inter-relationship is not yet fully understood. Hence we need detailed
information of the evolution of the magnetism in such materials. We
propose a series of experiments in which the magnetisation is supressed
with hydrostatic pressure to a QCP in order to understand these ordered
systems and to discover new states not seen before
Material properties are strongly modified by high pressure. Pressure
pushes the atoms closer together and in so doing can alter not only the
crystal structure, but also change electronic and magnetic properties as
pressure alters the electron density and orbital overlap. We can employ
pressure “quantum tuning” in which the pressure applied to samples can
be used to cleanly and precisely “push” materials into new states of
matter which cannot be readily observed at ambient conditions, or can
subtly change properties.
We will use a number of techniques during the project. These could
include resistivity, ac-susceptibility and X-ray and neutron facilities.
Importantly the project will take advantage of the developments enabled
from the award of an EPSRC New Horizons grant to Dr. Pugh at the
University of Kent which will create a new type of experimental probe
for magnetism in quantum matter which will enable us to simultaneously
create and measure new quantum states. This work will be undertaken in
collaboration with the University of Cambridge.
The Physics of Quantum Materials Group:
The student will be a member of the Physics of Quantum Materials
group. This group consists of 7 academics and senior research fellows
and a large number of graduate and undergraduate research students. The
group applies experimental, theoretical, and computational expertise to
discover and understand novel properties of quantum materials that
enable future quantum technologies. Areas of interest include
unconventional superconductors, topological insulators, mesoscopic
devices, low-dimensional systems, frustrated magnets, quantum Hall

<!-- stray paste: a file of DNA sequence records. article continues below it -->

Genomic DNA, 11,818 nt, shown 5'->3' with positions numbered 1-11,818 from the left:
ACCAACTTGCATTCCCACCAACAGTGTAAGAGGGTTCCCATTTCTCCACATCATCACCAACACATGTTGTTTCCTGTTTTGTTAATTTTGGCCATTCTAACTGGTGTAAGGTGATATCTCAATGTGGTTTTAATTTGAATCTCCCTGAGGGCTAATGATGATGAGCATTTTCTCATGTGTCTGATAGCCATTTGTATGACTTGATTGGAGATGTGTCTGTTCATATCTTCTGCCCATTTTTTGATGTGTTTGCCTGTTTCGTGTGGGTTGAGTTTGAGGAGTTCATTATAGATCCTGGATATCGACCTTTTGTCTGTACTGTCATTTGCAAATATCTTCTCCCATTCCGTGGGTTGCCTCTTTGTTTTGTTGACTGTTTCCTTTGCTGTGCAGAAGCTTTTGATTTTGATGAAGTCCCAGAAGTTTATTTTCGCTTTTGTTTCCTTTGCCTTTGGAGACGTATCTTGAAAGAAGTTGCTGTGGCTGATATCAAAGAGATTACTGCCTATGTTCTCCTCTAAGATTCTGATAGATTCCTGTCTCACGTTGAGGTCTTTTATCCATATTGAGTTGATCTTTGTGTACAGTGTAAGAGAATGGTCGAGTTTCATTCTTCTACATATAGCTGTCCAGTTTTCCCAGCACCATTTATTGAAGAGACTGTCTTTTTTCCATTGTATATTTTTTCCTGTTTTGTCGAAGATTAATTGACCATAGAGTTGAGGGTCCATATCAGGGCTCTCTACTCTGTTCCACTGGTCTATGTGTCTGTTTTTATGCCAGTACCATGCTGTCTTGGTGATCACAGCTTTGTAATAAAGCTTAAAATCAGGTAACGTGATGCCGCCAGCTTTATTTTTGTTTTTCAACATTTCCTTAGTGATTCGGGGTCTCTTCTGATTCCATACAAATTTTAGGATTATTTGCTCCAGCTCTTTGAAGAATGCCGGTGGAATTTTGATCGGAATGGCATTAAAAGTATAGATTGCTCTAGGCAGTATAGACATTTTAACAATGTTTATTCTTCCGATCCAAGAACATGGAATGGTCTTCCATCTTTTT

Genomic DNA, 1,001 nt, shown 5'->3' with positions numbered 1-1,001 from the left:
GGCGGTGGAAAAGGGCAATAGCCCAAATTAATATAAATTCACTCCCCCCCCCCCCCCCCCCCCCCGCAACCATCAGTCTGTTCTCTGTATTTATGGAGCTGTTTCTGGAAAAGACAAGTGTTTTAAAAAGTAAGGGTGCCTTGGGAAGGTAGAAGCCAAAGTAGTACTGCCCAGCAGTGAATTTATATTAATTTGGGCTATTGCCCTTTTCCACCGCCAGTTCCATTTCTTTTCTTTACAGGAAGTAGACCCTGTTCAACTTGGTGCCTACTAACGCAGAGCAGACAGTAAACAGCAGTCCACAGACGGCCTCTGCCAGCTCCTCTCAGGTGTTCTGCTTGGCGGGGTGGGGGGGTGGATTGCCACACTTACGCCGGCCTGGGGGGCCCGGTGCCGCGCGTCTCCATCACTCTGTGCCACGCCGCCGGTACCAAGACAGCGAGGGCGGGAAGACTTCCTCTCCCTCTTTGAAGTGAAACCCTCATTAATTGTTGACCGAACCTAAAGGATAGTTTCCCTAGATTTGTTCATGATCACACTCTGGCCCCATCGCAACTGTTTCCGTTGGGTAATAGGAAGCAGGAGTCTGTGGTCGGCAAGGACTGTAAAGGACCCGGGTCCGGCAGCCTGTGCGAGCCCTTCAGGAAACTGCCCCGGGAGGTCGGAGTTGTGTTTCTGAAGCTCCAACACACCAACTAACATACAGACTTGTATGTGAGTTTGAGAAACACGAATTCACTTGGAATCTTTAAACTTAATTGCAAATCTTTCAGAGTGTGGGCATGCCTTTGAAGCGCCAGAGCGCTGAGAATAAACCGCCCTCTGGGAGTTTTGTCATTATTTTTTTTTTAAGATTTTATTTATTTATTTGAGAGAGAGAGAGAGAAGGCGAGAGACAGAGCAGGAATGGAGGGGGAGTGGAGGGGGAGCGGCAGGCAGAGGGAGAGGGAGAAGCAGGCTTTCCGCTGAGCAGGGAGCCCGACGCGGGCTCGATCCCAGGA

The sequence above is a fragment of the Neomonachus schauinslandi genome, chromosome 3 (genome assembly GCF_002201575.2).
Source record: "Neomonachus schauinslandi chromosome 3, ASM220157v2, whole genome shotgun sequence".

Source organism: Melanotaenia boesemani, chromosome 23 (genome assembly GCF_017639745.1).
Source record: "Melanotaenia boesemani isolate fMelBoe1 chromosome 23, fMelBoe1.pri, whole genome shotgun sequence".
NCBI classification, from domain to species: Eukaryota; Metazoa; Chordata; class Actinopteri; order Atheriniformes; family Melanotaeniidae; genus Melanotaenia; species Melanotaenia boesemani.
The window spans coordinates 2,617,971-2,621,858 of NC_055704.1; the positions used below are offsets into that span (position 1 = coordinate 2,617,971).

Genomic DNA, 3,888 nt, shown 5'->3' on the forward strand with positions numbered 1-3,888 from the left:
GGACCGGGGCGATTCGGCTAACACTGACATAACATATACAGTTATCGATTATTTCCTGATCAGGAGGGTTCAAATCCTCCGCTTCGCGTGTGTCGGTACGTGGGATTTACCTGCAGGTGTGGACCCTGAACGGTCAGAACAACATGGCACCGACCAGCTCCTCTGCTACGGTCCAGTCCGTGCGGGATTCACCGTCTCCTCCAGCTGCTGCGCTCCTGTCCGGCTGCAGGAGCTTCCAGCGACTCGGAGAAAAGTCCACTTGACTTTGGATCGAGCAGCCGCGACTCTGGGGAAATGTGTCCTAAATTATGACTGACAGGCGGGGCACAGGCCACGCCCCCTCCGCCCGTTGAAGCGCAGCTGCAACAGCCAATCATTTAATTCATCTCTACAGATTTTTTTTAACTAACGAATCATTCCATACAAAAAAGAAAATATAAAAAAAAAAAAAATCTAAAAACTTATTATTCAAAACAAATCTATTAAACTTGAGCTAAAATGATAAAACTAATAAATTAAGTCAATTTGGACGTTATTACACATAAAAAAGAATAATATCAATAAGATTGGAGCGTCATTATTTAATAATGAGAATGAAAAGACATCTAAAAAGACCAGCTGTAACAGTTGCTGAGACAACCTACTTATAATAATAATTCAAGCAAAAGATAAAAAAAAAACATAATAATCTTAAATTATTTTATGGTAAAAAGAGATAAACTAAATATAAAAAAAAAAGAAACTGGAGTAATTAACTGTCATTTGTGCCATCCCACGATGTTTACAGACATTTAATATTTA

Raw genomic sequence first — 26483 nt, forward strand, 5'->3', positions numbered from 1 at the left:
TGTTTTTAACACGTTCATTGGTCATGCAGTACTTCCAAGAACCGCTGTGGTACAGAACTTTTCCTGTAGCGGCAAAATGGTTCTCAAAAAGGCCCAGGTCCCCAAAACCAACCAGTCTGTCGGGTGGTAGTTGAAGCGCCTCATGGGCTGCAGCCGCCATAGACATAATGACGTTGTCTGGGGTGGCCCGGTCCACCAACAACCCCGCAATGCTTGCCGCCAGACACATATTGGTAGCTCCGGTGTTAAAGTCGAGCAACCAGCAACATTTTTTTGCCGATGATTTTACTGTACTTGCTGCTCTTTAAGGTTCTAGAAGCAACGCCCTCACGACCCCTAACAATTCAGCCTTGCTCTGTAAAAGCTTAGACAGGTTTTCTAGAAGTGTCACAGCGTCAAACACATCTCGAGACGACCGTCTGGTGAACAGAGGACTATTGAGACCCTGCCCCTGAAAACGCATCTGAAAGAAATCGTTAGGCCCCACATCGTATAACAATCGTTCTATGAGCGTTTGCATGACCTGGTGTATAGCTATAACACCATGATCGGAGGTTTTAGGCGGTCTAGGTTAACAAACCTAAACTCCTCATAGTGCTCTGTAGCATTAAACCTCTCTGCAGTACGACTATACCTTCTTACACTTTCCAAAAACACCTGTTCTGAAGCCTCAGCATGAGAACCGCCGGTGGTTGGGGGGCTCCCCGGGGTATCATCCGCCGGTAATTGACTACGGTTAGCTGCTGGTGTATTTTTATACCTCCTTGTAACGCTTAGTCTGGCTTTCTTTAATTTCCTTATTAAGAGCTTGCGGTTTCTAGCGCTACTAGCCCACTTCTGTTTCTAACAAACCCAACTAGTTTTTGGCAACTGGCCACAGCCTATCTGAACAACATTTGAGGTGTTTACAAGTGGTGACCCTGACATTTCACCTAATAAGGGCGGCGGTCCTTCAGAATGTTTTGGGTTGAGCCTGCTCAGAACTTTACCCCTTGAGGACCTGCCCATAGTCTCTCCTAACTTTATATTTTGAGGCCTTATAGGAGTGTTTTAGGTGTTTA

systems and optical lattices. The main in-house experimental facility is
a unique double-stage adiabatic demagnetisation refrigerator (dADR)
which enables low noise resistivity and magnetic susceptibility
measurements in conditions of high pressure, low-temperature and high
magnetic fields. This is complemented with access to shared in-house
facilities such as diffractometers and a SQUID reaching magnetic fields
of 7T, as well as free access to a local computer cluster. Members of
the group have also gained considerable competitive access to central
X-ray and neutron facilities (e.g. ISIS, Diamond, ESRF) for their
research. Our group provides a supportive environment for all its
members, from under-graduate researchers all the way to faculty. We
provide an environment where education, training and career development
opportunities abound and help is always at hand.
SEPnet (South East Physics Network):
The University of Kent is a member of SEPnet which is a group of nine
universities in the South East. It brings together the research
strengths of the nine universities that make up the SEPnet to create the
largest physics post-graduate research training programme in England,
with opportunities for research, professional development and industry
placements for their postgraduate research (PhD) students.
The responsibility for the funding offers published on this
website, including the funding description, lies entirely with the
publishing institutions. The application is handled uniquely by the
employer, who is also fully responsible for the recruitment and